A New Hampshire LLC operating agreement is a document that explains an LLC’s ownership and procedures. It serves as a guideline company members can use to ensure everyone agrees on how the company should operate.
It also includes statements on the LLC’s owners, including their individual responsibilities and the levels of protection they have. You don’t need to file an LLC operating agreement with the state. Instead, each company member keeps a copy of it for their records.
The official laws governing LLCs in New Hampshire are in Title 28, Chapter 304-C. Four statutes that pertain to operating agreements include the following:
- § 304-C:40 (Form of operating agreement)
- § 304-C:41 (Binding effect of operating agreements)
- § 304-C:43 (Operating agreements: Single-member limited liability companies)
- § 304-C:45 (Operating agreements: Rights to any persons, including non-parties)
Costs and Fees
Whether you’re filing to create a domestic or foreign LLC in New Hampshire, the fee is $100. Expect to pay an additional $2 processing fee when you complete the filing process online. If you want to reserve a business name in advance, you can pay a $15 reservation fee to keep the name in your possession for 120 days.
As you keep operating your LLC, you can expect to pay an annual $100 fee.
How to Form an LLC in New Hampshire
Here, we explain how to create an LLC in New Hampshire, step-by-step:
Step 1 – Choose/Reserve Your LLC Name
Begin creating your LLC by choosing an appropriate name. Ensure the name you pick reflects your business’s offerings. If it contains any professional language like “Bank” or “University,” confirm that you have the authorization to do so.
Additionally, you can ensure that your business name has “limited liability company” or one of the following variations in its name:
Once you think of potential names, research them in the New Hampshire business name database to see if they’re already taken.
Step 2 – Appoint Your Registered Agent
You may choose a New Hampshire resident as your registered agent, who’s an individual who handles your LLC’s service of process. The New Hampshire resident can be yourself, someone within your company, or someone who doesn’t have an affiliation with your company.
You may also choose a business capable of legally conducting business in New Hampshire. The business you choose can be a
You may choose as your agent a resident or a business, including an LLC, limited liability partnership, or corporation. Registered agents are required to have a physical street address within New Hampshire. They must also be legally capable of conducting business in New Hampshire.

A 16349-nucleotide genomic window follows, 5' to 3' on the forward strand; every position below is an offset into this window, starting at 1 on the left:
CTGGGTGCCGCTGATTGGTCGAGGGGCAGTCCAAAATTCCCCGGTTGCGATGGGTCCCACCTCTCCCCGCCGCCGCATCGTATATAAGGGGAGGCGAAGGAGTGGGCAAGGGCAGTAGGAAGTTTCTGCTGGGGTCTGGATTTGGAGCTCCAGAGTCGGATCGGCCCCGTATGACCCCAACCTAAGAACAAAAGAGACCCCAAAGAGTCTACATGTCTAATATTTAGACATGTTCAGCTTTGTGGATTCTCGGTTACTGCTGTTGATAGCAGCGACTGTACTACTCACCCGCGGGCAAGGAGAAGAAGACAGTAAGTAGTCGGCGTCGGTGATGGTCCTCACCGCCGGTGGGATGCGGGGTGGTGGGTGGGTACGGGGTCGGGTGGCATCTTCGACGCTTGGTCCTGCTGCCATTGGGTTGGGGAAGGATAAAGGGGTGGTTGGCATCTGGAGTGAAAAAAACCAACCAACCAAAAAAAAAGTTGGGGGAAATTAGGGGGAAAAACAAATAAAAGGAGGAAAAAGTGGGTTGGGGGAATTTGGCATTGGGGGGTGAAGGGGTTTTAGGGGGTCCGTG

Step 3 – File a Certificate of Formation
File a certificate of formation with the New Hampshire Secretary of State, which is similar to articles of organization in other states. Before you fill it out, collect the following information:
- Your LLC’s name, office address, and contact information
- Your registered agent’s name, address, and contact information
- An explanation of the type of work your business does
- A statement of whether or not your LLC is run by managers
- The name, address, and contact information of all managers/members
- The signature of an LLC member/manager
Step 4 – Create Your Operating Agreement
Although it’s not necessary, creating an operating agreement gives your LLC extra protection against legal accusations. If you don’t document your LLC operating agreement in writing, you leave many situations unaccounted for. Then, each time an issue occurs, the state must judge how to settle the matter.
And the state won’t always rule in your favor. By including clear terms and conditions in your operating agreement, you’re protected against these eventualities. Some topics to cover in your LLC operating agreement include:
- Dissolution procedures
- Voting procedures
- The process for allocating liabilities and profits
- Members’ responsibilities and rights
- Ownership percentages
- The company’s management structure
Step 5 – Get an EIN
An Employer Identification Number (EIN) identifies your LLC as a separate entity. It’s necessary if you have employees, but it can also be beneficial if you want to take out loans or open a bank account in your company’s name.
Step 6 – Remember to File Annual Reports
Each year, you can remember to file your annual report with the New Hampshire Secretary of State each year that your LLC is in operation. Make sure to do it before April 1st of each year. Otherwise, you may have to pay a penalty fee.
You can review this New Hampshire LLC operating agreement template, which is available to download as a PDF or Word file: